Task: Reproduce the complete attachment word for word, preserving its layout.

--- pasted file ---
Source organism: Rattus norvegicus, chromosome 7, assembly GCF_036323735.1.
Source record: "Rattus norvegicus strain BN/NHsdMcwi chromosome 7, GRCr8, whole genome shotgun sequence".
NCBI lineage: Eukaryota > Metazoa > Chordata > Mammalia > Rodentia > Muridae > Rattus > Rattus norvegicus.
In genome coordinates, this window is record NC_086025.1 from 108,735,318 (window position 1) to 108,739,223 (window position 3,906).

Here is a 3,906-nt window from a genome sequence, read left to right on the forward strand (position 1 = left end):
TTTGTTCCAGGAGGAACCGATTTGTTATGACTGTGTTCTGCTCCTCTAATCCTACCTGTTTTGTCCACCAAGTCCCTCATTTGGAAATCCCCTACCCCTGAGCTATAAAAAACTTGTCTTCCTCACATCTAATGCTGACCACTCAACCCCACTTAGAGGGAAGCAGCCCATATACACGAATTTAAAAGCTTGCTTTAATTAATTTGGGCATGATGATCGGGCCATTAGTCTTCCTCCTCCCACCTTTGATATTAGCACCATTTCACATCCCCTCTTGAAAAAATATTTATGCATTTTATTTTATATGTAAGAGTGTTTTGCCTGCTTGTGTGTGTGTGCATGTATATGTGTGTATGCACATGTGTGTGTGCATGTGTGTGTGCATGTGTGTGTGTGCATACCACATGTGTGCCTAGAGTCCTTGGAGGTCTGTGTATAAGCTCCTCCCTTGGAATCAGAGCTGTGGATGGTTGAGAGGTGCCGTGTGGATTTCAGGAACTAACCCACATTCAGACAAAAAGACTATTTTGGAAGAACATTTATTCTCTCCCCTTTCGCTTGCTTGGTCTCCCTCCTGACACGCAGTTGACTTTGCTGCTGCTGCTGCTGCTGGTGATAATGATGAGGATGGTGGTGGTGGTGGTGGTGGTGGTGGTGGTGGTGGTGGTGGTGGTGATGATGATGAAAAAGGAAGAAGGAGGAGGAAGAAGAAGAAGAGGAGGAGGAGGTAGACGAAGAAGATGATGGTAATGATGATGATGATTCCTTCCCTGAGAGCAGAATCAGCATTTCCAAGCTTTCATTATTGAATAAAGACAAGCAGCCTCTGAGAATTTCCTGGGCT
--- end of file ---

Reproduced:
Source organism: Rattus norvegicus, chromosome 7, assembly GCF_036323735.1.
Source record: "Rattus norvegicus strain BN/NHsdMcwi chromosome 7, GRCr8, whole genome shotgun sequence".
NCBI lineage: Eukaryota > Metazoa > Chordata > Mammalia > Rodentia > Muridae > Rattus > Rattus norvegicus.
In genome coordinates, this window is record NC_086025.1 from 108,735,318 (window position 1) to 108,739,223 (window position 3,906).

Here is a 3,906-nt window from a genome sequence, read left to right on the forward strand (position 1 = left end):
TTTGTTCCAGGAGGAACCGATTTGTTATGACTGTGTTCTGCTCCTCTAATCCTACCTGTTTTGTCCACCAAGTCCCTCATTTGGAAATCCCCTACCCCTGAGCTATAAAAAACTTGTCTTCCTCACATCTAATGCTGACCACTCAACCCCACTTAGAGGGAAGCAGCCCATATACACGAATTTAAAAGCTTGCTTTAATTAATTTGGGCATGATGATCGGGCCATTAGTCTTCCTCCTCCCACCTTTGATATTAGCACCATTTCACATCCCCTCTTGAAAAAATATTTATGCATTTTATTTTATATGTAAGAGTGTTTTGCCTGCTTGTGTGTGTGTGCATGTATATGTGTGTATGCACATGTGTGTGTGCATGTGTGTGTGCATGTGTGTGTGTGCATACCACATGTGTGCCTAGAGTCCTTGGAGGTCTGTGTATAAGCTCCTCCCTTGGAATCAGAGCTGTGGATGGTTGAGAGGTGCCGTGTGGATTTCAGGAACTAACCCACATTCAGACAAAAAGACTATTTTGGAAGAACATTTATTCTCTCCCCTTTCGCTTGCTTGGTCTCCCTCCTGACACGCAGTTGACTTTGCTGCTGCTGCTGCTGCTGGTGATAATGATGAGGATGGTGGTGGTGGTGGTGGTGGTGGTGGTGGTGGTGGTGGTGGTGGTGATGATGATGAAAAAGGAAGAAGGAGGAGGAAGAAGAAGAAGAGGAGGAGGAGGTAGACGAAGAAGATGATGGTAATGATGATGATGATTCCTTCCCTGAGAGCAGAATCAGCATTTCCAAGCTTTCATTATTGAATAAAGACAAGCAGCCTCTGAGAATTTCCTGGGCT